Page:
I don’t think it’s an overstatement to say that the podcast industry wouldn’t be anything like as large, vibrant or successful as it is today without the innovation of remote recording capabilities. Modern technology allows us to bring guests (and indeed hosts) from all over the world onto our shows in real time, as smoothly as if they were sat opposite us in a recording studio.
A huge part of this is the evolution of high-quality online video calling, allowing us to read things like facial expressions and body language during recordings. I’ve waxed lyrical about the joys of remote recording platforms before, but I do think they’re a genuine gamechanger for making it easier and more accessible to create engaging, high-quality audio content - just look at the explosion of podcasts that came about during the pandemic if you want proof of that.
Gone are the days of patchy Skype connections and low-quality headset mics that sound like you're dialling in on a landline from 1998. Modern remote recording platforms like Riverside and Zencastr will now record local audio and sync it to the cloud in real-time, perform automatic noise reduction and compensate for unstable connections, doing everything short of prepping your research notes for you - although with the rise of generative AI models, I'm sure that can't be far off.
Our podcast is a prime example; if it wasn’t for the existence of these tools, we would struggle to deliver PodPod as a weekly show. However, as great as remote recording tools are, I've come to view them as a bit of a double-edged sword.
It’s far too easy to become reliant on them; their outstanding convenience and flexibility mean that you can go into a recording from a standing start in mere minutes, rather than having to coordinate studio availability and set up a full recording suite. If you’re anything like me, that means that you’ll often be tempted to fall back on this convenience, leaving recordings until the last minute so you don’t have to worry about them - and this can prove problematic.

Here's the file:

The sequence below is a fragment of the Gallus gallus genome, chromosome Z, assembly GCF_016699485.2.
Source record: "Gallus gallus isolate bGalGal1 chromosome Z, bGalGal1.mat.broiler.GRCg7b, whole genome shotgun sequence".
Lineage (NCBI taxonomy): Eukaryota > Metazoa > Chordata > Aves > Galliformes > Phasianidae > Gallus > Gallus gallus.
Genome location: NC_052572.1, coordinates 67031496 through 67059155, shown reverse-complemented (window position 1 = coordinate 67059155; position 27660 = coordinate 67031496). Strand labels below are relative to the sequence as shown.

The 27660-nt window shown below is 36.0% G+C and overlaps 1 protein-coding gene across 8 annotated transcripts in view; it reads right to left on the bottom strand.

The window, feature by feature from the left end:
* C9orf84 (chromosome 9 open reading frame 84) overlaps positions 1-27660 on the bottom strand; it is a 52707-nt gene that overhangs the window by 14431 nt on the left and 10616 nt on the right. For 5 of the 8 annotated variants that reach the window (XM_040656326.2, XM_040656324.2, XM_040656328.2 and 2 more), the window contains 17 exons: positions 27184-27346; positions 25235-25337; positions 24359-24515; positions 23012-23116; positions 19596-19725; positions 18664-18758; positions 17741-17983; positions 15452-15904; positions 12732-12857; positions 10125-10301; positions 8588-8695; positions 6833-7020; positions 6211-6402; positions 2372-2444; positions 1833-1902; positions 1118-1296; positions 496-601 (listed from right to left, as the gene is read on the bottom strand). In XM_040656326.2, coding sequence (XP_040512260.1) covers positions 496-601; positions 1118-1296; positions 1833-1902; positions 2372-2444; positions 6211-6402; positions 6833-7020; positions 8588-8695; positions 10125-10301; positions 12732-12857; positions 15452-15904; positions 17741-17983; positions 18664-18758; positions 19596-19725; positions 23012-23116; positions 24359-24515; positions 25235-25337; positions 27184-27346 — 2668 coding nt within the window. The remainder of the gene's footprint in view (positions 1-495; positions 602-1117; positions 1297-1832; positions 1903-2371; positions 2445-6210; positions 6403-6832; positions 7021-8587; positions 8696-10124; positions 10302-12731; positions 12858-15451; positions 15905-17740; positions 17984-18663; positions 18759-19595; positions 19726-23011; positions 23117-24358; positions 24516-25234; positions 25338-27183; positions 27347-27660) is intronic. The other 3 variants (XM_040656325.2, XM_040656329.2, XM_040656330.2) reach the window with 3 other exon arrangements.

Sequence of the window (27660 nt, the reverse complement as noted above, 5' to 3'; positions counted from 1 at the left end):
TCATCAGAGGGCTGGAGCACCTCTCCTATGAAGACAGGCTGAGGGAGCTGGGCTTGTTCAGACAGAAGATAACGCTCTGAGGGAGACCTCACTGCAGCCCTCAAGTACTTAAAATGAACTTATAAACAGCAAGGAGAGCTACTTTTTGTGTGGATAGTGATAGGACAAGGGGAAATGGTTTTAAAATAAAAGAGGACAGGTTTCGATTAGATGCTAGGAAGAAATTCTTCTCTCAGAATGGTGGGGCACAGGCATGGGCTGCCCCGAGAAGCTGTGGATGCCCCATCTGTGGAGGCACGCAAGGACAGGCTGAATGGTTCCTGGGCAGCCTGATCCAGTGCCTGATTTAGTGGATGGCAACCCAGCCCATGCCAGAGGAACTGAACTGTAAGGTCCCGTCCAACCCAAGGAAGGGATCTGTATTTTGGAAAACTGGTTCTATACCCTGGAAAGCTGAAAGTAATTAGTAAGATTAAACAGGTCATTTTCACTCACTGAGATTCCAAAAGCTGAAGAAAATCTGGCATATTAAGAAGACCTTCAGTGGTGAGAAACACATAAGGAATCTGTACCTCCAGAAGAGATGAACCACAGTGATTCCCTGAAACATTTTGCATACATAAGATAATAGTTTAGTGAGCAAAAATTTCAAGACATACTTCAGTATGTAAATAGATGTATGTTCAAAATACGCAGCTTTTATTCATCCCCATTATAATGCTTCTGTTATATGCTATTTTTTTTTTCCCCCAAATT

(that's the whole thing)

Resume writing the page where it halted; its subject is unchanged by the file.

Like any technology, they're fantastically user-friendly - right up until something goes wrong. When things do start to go sideways - which, as any producer knows, is always going to be at the worst possible time - they can be very hard to troubleshoot, and because they're comprised of so many different interlocking systems, it makes pinning down and fixing the cause somewhat challenging.
For example, if someone's not able to join a remote recording, it could be caused by anything from a dodgy internet connection to overzealous security software, and if they're not being picked up by their mic, it could be caused by an issue with the microphone itself, their computer's software drivers, or a misconfiguration in the recording software.
Compare that to the number of variables at play with an in-person recording session, and it quickly becomes clear that, while even a basic mixing desk setup can be intimidating for the uninitiated, once you're over the learning curve, there's only so many things that can go wrong (in theory, at least).
Producers also have the benefit of being able to quickly triage any technical issues there and then - and there are few things more painful than having to remotely try and talk a non-technical guest through the intricacies of things like mic positioning, or adjusting their computer’s input levels. Physical recordings are a bit more foolproof, too - in a worst-case scenario, you can forget about the studio equipment altogether and record an episode around a table with somebody’s phone. It’s far from perfect, but it beats having to go through the rigmarole of rescheduling due to a technical issue.
The experience of remote recordings also just isn’t the same as being in the same room as your co-hosts; the chemistry and creative collaboration never has quite the same spark, and one inevitably loses some of that all-important energy that comes from a really great recording. That’s not to say that you can’t record a good podcast with remote tools, but an in-person session is almost always preferable if it’s a possibility.
With that having been said, however, I’m certainly not turning my back on remote recording tools. While there are downsides to their use as part of a production workflow, they’re just too darned convenient not to use - and when they’re working well, the whole process feels smooth and seamless. They’re an important part of any producer’s toolkit - but like any tool, make sure you’re using them with care, or you’ll end up doing yourself more harm in the long run.